Iman Ali's richly detailed exploration of her family tree in “Looking through the Archival Absence: My Mother’s Narration of Home” offers the reader a glimpse into both the everyday life of a young girl in Lebanon, as well as geopolitical contexts of the 20th and 21st century. As seen through her mother, Zahra, we are brought to her childhood images of cherry trees alongside realities of Zahra’s eventual exit from school: “school was more often closed than it was open, for the teachers couldn't’ deliver a lesson on trigonometry with the snipers of sectarian militia penetrating the walls of their school and the homes around them.” Zahra’s life, as told by her “wanna-be anthropologist daughter” moves from Lebanon, to Syria, and later to America, and through these moves, we hear her daughter, the author, working to make sense of a life that has played out privately but is also a case study of war, diaspora, and family. Ali gorgeously weaves the images and stories her mother has shared with her through family sharing and interviews, with insights about human connection, mourning, loss, and survival that bring both details and important questions of how daughters come to know their mothers (and vice versa), in the presence of everyday violence, pain, and teaching children to survive. Ali turns brilliantly to complex questions of identity development in these contexts, both for her mother and for herself as generational lessons are transmitted across generations. She analyzes how her mother’s development was affected by stereotypes of being Shia, poor, and hyper sexualized for being an orphan, and deftly turns this analysis to her own upbringing: “I grew up hearing that women should be not be heard, which contradicted my own experiences growing up with my mother being the loudest woman in the room.” When asked, her mother retorts, “Well we had to talk over the bombs, how else would be heard?” Ali’s essay is a model for how historical and political analysis is always right in front of us, in our bodies and families and with a keen eye, invites us into her life and her family as a way to see so much more.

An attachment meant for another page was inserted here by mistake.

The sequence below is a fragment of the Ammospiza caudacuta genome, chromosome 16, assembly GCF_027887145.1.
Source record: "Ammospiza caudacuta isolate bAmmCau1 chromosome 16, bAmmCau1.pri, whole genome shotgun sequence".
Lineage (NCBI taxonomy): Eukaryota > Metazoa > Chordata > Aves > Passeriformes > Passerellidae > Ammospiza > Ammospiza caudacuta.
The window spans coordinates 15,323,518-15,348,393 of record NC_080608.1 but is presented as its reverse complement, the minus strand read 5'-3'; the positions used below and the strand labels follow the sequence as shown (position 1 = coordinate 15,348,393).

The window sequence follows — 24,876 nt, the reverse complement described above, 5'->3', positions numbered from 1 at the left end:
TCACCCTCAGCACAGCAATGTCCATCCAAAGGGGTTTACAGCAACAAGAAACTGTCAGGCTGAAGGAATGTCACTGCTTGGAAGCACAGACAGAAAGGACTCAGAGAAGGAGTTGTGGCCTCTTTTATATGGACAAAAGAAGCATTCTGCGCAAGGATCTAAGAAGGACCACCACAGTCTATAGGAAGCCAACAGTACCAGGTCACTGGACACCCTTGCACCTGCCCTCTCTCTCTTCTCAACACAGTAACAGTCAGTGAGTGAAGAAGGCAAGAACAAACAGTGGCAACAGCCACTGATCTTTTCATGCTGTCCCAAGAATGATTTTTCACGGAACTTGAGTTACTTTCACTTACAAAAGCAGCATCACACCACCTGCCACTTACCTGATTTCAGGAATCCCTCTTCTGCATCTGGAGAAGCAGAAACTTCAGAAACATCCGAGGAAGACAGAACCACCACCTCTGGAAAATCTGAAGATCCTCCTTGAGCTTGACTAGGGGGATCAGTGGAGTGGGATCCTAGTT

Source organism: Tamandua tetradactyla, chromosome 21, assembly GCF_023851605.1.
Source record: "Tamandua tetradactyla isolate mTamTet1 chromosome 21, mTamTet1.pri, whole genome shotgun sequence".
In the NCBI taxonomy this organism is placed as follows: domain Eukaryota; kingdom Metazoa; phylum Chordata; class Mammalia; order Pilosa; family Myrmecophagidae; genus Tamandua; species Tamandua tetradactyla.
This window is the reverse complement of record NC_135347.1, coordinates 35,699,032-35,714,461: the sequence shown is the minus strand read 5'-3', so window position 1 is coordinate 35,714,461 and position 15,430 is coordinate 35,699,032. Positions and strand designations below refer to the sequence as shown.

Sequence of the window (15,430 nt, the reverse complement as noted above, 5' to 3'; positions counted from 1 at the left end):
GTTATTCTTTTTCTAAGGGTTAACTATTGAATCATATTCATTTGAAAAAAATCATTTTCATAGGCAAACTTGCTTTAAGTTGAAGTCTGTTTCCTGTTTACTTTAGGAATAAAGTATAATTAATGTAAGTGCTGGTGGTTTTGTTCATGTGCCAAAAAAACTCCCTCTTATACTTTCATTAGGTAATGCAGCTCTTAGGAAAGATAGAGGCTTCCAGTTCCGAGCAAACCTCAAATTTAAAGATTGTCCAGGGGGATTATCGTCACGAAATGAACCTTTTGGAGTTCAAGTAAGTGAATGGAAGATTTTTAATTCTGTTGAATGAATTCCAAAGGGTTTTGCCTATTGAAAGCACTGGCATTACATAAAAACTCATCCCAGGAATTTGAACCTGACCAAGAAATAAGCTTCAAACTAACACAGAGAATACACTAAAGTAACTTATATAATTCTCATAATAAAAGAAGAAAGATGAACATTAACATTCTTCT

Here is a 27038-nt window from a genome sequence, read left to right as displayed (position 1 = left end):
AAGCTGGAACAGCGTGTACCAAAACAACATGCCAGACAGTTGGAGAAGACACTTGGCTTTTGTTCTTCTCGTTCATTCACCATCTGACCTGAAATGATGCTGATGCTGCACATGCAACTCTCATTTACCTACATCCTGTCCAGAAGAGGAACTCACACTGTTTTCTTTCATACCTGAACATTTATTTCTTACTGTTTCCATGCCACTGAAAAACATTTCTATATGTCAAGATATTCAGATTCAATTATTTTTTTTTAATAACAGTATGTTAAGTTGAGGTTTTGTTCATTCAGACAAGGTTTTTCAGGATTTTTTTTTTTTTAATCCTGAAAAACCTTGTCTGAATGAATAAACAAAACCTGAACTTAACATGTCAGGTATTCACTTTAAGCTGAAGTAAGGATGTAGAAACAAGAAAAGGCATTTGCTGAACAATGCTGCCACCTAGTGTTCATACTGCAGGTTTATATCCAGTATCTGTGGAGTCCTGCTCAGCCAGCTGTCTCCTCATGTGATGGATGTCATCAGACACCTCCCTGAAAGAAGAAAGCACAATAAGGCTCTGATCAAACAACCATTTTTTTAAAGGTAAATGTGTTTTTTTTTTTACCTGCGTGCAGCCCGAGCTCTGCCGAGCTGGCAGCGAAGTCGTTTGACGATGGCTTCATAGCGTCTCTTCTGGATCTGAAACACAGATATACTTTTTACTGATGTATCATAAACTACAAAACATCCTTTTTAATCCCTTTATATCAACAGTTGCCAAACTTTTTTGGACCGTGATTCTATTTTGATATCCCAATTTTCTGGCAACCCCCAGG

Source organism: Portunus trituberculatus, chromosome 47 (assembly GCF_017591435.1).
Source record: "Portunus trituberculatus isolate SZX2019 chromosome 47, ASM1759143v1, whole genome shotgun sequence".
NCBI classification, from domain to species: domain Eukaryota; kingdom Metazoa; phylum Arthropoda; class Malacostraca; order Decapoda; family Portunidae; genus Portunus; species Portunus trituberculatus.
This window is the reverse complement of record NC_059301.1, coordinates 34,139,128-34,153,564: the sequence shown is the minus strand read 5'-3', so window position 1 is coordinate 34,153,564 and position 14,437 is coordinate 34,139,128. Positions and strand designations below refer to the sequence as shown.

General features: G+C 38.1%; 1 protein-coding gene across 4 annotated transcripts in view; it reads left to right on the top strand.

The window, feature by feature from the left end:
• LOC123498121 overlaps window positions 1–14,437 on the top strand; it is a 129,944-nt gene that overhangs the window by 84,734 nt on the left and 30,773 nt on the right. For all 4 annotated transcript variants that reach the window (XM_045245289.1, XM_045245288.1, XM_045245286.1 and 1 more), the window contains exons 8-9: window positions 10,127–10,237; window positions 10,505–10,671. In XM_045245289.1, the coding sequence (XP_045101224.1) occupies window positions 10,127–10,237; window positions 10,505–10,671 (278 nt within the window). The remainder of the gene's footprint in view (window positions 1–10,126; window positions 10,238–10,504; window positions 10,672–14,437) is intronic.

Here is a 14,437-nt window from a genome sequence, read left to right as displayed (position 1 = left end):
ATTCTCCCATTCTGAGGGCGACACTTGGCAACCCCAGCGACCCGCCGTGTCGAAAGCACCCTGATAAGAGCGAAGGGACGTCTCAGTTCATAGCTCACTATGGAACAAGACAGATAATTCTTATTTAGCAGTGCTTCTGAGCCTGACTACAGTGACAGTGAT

Woman, Flesh, and the Body of God: The Phenomenon of the “Holy Anorexic”
Jo Chang’s extraordinary illustrated text, “Woman, Flesh, and the Body of God: The Phenomenon of the ‘Holy Anorexic’” is a masterful weaving of drawn images, historical research, and personal reflections that dive into a complex conversation about women’s bodies, eating, suffering, and spiritual devotion. The physical text itself is worth noting: constructed and illustrated within a spiral-bound notebook, the book is filled with fine-line detailed illustrations of Saint Catherine and many other characters and images of Chang’s analysis. Reading the text is itself a visceral and embodied experience. The notebook alternates between the author’s reflections on learning about anorexia, historically researched details about religious worship through transforming one’s body, and contemporary discourses about young women and eating disorders. As Chang writes, “I explore the various sociocultural factors within the Medieval phenomenon [of “holy anorexia”] by focusing on the famous fasting saint Catherine of Siena, and how those implications can provide an additional insight into the modern phenomenon of anorexia nervosa.” This historical graphic novel deftly analyzes the complex relationship between faith-based fasting and contemporary diets that stress “clean eating” and treating one’s body as a place of (internal) worship. The text offers sophisticated analysis of food and moral purity: for example, “if you eat a Bad food you are bad, and if you eat a Good food you are good.” The text closes with a “gallery” of historical images of Saint Catherine of Siena produced over several centuries that allow a reader to see how these images interact with the images in Chang’s analysis, ultimately providing an incredibly rich tapestry of art, feminist analysis, and historical detail that teaches us to see something in a new way.
Undergraduate Honorable Mentions
Blaming the Victim: Carceral Responses to Systemic Violence
Obstetric Violence as a Potential Cause of Maternal Mortality in the United States